However, the costal cartilage is easily detected by CT scan. They are relatively homogeneous density (70-120 H), higher than muscle and fat, but less than bone [7]. Multiplanar reconstructions can easily visualize the fracture line of the costal cartilage. The presence of air inside the fracture can be detected. In a study reporting 15 cases of costal cartilage fractures, Malghem and al. found 4 fractures associated with the presence of air bubbles [4].

Subhas and al. team reported the value of Magnetic resonance imaging (MRI) in the diagnosis of costal cartilage fractures in a 14-case study. MRI detected the fracture line in all cases except one case where a fracture line was not clearly recognized; an edema in hyposignal T1 and hypersignal T2 was seen at the fracture site [3].

Treatment of costal cartilage fractures is symptomatic. It combines antalgics, non-steroidal anti-inflammatory, ice and a compression belt [8].

The differential diagnosis is made with other causes of anterior chest wall pain:

Tietze syndrome most often affects female young persons. The diagnosis is essentially clinical. Imaging is useful only to exclude a rhumatic disease, infection, and tumor [9]. MRI, if it were performed, would show thickening of the costal cartilage, and adjacent bone edema [10].

Costochondritis most often affects young adults older than 40 years, revealed by chest pain involving chondrosternal joints, without swelling [9].

The SAPHO syndrome corresponds to a broad spectrum of neutrophilic dermatoses, associated with aseptic osteo-articular lesions, with sterno-costal joint most frequently affected. Imaging shows hyeperostosis with bone condensations visible on the x-rays and CT scan. The STIR hypersignal in MRI indicates the inflammatory nature of this disease [11].

Our observation shows the value of CT in the positive diagnosis of costal cartilage fractures; a diagnosis often missed on standard radiography, and to exclude other causes of anterior chest wall pain.

Patient consent

Informed written consent for publication of clinical details was obtained from the patient.

Author’s contribution

Mohamed Labied, as a corresponding author, proposed the concept and idea for the study, and wrote the manuscript.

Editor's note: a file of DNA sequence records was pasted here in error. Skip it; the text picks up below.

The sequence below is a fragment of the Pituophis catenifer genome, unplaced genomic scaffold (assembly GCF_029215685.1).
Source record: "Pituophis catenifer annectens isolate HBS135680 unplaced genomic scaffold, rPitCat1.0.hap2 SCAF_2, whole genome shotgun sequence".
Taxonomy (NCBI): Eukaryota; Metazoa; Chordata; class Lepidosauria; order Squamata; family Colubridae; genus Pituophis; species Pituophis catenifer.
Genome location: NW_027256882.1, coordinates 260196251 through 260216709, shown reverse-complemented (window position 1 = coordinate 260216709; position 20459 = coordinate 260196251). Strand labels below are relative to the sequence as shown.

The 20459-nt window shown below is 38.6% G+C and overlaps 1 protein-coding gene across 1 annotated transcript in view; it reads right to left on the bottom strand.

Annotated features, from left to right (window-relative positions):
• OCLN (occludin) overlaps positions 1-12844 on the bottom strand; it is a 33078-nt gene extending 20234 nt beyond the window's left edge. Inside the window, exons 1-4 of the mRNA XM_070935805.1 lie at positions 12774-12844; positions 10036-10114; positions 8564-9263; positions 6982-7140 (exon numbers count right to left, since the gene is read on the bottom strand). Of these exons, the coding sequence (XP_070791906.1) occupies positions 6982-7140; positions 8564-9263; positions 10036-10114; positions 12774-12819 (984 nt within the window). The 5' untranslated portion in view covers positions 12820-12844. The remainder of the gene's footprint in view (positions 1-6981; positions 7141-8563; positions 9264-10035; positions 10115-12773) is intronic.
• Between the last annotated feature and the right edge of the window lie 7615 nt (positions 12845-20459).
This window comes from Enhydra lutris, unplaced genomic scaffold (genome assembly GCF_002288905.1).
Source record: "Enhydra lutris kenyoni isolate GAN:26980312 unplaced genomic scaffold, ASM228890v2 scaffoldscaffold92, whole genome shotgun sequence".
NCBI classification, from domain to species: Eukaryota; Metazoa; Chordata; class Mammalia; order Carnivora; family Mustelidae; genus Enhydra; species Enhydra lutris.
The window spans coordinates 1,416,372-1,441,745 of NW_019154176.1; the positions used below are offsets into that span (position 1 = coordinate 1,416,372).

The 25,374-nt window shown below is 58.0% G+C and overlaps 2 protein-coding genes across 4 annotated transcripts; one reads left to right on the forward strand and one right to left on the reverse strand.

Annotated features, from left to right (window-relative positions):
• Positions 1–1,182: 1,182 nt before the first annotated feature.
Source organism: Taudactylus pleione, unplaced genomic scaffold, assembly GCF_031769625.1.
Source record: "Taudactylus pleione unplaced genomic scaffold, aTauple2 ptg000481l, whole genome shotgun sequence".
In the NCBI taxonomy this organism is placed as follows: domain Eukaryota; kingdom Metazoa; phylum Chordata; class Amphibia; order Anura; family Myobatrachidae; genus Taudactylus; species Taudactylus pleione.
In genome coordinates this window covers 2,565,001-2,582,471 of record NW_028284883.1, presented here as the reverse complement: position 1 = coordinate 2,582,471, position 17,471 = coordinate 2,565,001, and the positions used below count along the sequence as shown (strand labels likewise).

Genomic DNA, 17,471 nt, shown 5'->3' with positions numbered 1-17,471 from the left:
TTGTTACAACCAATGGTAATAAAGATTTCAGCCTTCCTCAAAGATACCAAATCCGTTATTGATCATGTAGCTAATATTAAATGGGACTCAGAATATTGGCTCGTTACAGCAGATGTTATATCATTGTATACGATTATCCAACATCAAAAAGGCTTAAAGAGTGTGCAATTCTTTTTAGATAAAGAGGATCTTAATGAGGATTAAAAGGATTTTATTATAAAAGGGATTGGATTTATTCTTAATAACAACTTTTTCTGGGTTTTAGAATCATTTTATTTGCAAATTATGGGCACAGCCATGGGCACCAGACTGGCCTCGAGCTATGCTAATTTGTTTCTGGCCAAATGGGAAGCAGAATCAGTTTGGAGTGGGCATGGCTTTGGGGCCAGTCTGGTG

Hayat Lhajoui contributed to the writing and preparation of the iconography.

All authors critically revised the manuscript for intellectual content and approved the final manuscript.

  1. Griffith JF, Rainer TH, Ching AS, Law KL, Cocks RA, et al. Sonography compared with radiography in revealing acute rib fracture. AJR Am J Roentgenol. 1999; 173: 1603‐1609. PubMed:  
  2. Miles JW, Barrett GR. Rib fractures in athletes. Sports Med. 1991; 12: 66‐69. PubMed:
  3. Subhas N, Kline MJ, Moskal MJ, White LM, Recht MP. MRI evaluation of costal cartilage injuries. AJR Am J Roentgenol. 2008; 191: 129‐132. PubMed:   
  4. Malghem J, Vande Berg B, Lecouvet F, Maldague B. Costal cartilage fractures as revealed on CT and sonography. AJR Am J Roentgenol. 2001; 176: 429‐432. PubMed:  
  5. Buckwalter JA, Cruess RL. Healing of the musculoskeletal tissues. In: Rockwood CA Jr, Green DP, Bucholz RW, eds. Rockwood and Green's fractures in adults, 3rd ed. Philadelphia: Lippincott, 1991: 181-222.
  6. Ontell FK, Moore EH, Shepard JA, Shelton DK. The costal cartilages in health and disease. Radiographics. 1997; 17: 571‐577. 
  7. Edelstein G, Levitt RG, Slaker DP, Murphy WA. Computed tomography of Tietze syndrome. J Comput Assist Tomogr. 1984; 8: 20‐23. PubMed:  
  8. Bienvenot P, Phan C, Miquel A, Pradel C, Hammel B, et al. Les fractures du cartilage costal: un diagnostic souvent méconnu Journal de Traumatologie du Sport. 2011; 28: 107-109.
  9. Kaplan T, Gunal N, Gulbahar G, et al. Painful Chest Wall Swellings: Tietze Syndrome or Chest Wall Tumor? Thorac Cardiovasc Surg. 2016; 64: 239‐244. PubMed:  
  10. Volterrani L, Mazzei MA, Giordano N, Nuti R, Galeazzi M, Fioravanti A. Magnetic resonance imaging in Tietze's syndrome. Clin Exp Rheumatol. 2008; 26: 848‐853. PubMed:  
  11. Nguyen MT, Borchers A, Selmi C, Naguwa SM, Cheema G, et al. The SAPHO syndrome. Semin Arthritis Rheum. 2012; 42: 254‐265. PubMed: